One-Off Identity Verification

Learn how to access identity information using Akahu's one-off flow.


This guide is not applicable to Personal Apps. You must have a full app with identity permissions to follow this guide.

Akahu supports the one-off retrieval of identity information using an OAuth2-like flow. Unlike our Authorization OAuth2 flow, the user is not required to create an Akahu account in order to verify their identity with you. This is because accessing identity data is a one time occurrence. We do not store, log, or cache the user's login credentials, and all data retrieved through this endpoint is deleted within 30 days.


Before we begin, you will need:

  • Your Akahu App ID Token.
  • Your Akahu App Secret.
  • Your Akahu app's Redirect URI.

The first two will be given to you when you register an app with Akahu.
Your Redirect URI must be one of those you supplied when registering your app with Akahu.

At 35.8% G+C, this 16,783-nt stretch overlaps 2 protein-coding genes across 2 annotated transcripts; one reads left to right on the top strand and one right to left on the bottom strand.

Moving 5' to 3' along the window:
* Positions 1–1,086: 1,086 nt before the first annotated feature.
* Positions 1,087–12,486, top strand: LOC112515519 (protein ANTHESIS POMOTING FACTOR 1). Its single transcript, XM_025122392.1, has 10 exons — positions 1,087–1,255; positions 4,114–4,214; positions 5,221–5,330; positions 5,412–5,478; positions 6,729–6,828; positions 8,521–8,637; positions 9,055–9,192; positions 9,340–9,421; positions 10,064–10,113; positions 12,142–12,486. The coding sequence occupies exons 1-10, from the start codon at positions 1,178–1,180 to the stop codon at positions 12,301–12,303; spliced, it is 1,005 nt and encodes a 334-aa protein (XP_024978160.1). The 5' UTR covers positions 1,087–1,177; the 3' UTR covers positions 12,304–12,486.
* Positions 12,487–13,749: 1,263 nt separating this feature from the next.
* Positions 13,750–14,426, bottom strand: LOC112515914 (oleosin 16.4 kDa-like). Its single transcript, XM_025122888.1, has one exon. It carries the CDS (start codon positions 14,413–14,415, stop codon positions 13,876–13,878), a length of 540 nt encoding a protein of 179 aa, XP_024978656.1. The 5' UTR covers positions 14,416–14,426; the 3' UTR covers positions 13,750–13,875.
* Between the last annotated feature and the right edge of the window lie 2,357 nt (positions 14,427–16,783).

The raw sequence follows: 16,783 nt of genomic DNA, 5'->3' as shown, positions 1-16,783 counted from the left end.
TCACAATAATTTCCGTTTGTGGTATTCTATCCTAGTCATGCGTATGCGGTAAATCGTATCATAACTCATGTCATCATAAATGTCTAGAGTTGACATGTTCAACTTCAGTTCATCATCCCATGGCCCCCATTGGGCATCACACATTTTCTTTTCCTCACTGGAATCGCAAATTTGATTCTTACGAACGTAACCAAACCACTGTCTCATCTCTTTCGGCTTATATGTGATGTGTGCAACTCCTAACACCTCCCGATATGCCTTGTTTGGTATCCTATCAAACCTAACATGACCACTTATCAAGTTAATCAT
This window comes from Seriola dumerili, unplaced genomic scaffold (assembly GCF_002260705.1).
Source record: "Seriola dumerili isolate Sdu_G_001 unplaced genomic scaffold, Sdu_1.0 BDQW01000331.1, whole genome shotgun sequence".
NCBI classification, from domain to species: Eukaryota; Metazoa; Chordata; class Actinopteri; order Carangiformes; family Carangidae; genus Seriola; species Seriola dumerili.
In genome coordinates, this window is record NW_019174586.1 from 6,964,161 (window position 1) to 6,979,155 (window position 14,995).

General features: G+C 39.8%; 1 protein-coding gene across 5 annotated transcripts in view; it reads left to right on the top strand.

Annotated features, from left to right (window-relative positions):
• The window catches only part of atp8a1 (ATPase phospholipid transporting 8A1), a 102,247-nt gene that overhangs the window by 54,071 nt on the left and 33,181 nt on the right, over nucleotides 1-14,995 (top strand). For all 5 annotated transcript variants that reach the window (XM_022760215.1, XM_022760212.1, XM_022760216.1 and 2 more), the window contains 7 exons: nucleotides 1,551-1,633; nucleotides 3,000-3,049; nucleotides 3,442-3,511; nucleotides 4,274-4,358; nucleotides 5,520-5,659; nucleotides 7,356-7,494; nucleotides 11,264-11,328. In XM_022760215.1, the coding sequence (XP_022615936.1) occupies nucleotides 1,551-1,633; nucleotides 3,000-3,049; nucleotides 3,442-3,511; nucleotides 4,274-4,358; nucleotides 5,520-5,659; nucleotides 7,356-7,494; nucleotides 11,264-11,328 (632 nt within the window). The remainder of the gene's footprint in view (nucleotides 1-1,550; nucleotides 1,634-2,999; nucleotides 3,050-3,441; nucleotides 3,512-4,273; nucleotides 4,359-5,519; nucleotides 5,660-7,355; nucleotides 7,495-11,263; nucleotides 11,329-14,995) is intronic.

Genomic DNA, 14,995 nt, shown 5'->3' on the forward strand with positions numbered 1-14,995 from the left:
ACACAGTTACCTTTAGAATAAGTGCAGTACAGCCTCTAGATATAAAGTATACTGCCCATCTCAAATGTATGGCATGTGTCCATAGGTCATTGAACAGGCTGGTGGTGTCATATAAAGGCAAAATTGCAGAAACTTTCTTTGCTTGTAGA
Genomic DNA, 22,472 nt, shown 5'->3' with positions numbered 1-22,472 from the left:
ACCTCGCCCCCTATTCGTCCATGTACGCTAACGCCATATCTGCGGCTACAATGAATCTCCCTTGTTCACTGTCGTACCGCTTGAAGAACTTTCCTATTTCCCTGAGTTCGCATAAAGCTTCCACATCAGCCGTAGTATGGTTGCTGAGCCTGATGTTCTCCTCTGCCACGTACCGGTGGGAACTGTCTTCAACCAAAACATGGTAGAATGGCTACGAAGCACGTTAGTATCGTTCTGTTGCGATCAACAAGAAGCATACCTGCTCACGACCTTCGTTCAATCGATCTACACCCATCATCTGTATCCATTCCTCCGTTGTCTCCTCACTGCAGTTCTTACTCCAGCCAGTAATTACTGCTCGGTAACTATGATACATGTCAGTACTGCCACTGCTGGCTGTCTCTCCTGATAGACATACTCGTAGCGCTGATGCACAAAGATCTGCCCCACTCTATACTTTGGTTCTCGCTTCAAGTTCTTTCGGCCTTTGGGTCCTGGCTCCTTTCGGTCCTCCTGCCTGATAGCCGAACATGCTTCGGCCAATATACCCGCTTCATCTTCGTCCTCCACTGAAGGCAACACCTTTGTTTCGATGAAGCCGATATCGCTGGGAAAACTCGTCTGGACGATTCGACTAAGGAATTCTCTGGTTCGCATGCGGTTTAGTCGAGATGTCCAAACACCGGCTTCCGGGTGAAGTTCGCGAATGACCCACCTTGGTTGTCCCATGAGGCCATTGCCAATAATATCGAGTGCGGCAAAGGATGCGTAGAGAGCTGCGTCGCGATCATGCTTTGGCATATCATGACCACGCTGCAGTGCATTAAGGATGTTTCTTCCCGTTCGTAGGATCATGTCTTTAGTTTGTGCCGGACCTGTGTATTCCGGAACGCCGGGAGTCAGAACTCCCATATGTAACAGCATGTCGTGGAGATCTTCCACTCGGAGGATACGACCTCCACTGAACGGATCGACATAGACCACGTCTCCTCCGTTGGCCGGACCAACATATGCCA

Make sure you keep your App Secret private! Never include it in any frontend or user-accessible source code. We recommend you use environment variables to store the secret.

The Authorization Request

To begin the OAuth flow, the user must be directed to, with several query parameters set.

response_typecodeThe type of oauth response. The only supported value is "code".
client_idapp_token_111111111111111111111111Your App ID Token.
redirect_uri to redirect the user once they have accepted or rejected the authorization. This must match one of your app's Redirect URIs.
state1234567890(Optional but required for accredited apps). An arbitrary string that will be returned with the Authorization Code. Useful to keep track of request-specific state and to prevent CSRF attacks.
scopeONEOFFThe type of data you want. ONEOFF will begin a one-off identity verification flow.

Here is an example uri using the values above, with newlines included for readability: